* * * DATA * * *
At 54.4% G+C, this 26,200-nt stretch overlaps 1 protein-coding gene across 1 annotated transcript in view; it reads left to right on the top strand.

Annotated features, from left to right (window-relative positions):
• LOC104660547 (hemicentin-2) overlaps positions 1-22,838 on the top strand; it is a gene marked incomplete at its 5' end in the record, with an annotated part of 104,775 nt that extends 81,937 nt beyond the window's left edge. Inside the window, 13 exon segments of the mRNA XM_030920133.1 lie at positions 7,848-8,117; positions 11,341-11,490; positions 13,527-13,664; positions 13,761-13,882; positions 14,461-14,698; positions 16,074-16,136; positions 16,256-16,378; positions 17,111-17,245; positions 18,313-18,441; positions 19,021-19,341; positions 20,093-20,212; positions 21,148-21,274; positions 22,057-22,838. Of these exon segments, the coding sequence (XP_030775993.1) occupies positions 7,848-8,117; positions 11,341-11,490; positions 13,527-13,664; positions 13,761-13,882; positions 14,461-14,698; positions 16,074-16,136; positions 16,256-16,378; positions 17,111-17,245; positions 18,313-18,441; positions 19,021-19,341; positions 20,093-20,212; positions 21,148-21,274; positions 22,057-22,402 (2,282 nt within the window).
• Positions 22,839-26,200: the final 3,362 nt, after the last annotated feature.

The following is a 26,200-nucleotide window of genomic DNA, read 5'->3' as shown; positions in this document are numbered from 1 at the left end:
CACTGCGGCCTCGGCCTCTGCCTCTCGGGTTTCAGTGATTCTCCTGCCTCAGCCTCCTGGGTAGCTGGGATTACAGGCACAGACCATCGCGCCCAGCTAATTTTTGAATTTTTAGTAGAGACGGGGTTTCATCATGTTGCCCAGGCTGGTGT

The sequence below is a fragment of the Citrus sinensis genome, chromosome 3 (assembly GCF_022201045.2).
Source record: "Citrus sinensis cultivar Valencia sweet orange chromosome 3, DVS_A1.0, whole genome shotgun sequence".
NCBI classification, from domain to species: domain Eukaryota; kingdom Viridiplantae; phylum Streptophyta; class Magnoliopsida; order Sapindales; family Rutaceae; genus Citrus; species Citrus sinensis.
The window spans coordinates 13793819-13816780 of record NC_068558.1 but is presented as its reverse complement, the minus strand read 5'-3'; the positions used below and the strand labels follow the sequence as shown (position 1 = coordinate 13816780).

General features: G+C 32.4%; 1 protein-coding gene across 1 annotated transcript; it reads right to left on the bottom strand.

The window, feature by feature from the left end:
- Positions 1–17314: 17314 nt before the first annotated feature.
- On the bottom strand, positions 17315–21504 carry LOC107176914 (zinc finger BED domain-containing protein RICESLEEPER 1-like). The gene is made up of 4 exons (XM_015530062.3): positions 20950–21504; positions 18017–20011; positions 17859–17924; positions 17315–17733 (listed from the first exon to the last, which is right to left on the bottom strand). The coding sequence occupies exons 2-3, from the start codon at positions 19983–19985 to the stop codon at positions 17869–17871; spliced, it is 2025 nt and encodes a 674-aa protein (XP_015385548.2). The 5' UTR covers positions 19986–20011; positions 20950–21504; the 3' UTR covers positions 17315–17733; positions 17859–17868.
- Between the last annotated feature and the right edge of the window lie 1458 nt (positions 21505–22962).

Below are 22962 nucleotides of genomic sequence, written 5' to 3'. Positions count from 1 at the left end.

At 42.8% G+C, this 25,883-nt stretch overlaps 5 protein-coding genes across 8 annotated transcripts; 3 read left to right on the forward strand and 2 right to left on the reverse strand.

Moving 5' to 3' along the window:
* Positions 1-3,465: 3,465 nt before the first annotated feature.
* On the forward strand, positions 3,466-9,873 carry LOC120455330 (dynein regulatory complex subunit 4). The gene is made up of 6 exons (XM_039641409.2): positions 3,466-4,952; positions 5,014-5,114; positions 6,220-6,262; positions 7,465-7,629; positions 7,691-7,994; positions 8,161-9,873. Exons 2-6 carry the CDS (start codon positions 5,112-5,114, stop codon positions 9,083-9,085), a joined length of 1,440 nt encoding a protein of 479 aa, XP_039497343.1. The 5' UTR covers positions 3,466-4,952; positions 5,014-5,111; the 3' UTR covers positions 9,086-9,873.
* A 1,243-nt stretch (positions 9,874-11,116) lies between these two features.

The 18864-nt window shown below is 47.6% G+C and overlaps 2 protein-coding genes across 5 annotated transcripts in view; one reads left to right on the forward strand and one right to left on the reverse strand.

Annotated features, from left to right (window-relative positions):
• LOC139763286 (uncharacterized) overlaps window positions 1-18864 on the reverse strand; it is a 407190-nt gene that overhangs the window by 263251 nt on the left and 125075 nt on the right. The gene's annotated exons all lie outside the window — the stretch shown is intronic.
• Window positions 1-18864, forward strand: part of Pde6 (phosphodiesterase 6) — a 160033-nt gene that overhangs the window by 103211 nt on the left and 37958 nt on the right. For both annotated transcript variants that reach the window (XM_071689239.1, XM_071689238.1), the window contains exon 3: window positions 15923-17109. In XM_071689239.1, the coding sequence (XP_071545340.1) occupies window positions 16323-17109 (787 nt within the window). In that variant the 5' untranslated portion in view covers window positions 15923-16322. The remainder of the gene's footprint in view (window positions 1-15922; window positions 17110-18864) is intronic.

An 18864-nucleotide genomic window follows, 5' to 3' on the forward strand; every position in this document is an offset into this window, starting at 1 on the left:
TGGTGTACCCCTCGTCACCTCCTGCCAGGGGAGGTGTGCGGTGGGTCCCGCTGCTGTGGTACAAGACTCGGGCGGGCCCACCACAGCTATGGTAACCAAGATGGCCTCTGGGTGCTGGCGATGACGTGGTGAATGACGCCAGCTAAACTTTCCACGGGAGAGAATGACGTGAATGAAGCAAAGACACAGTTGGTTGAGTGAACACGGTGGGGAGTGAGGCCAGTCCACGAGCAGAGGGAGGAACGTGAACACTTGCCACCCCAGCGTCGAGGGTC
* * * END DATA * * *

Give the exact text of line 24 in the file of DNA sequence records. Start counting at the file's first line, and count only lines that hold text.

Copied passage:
• LOC139763286 (uncharacterized) overlaps window positions 1-18864 on the reverse strand; it is a 407190-nt gene that overhangs the window by 263251 nt on the left and 125075 nt on the right. The gene's annotated exons all lie outside the window — the stretch shown is intronic.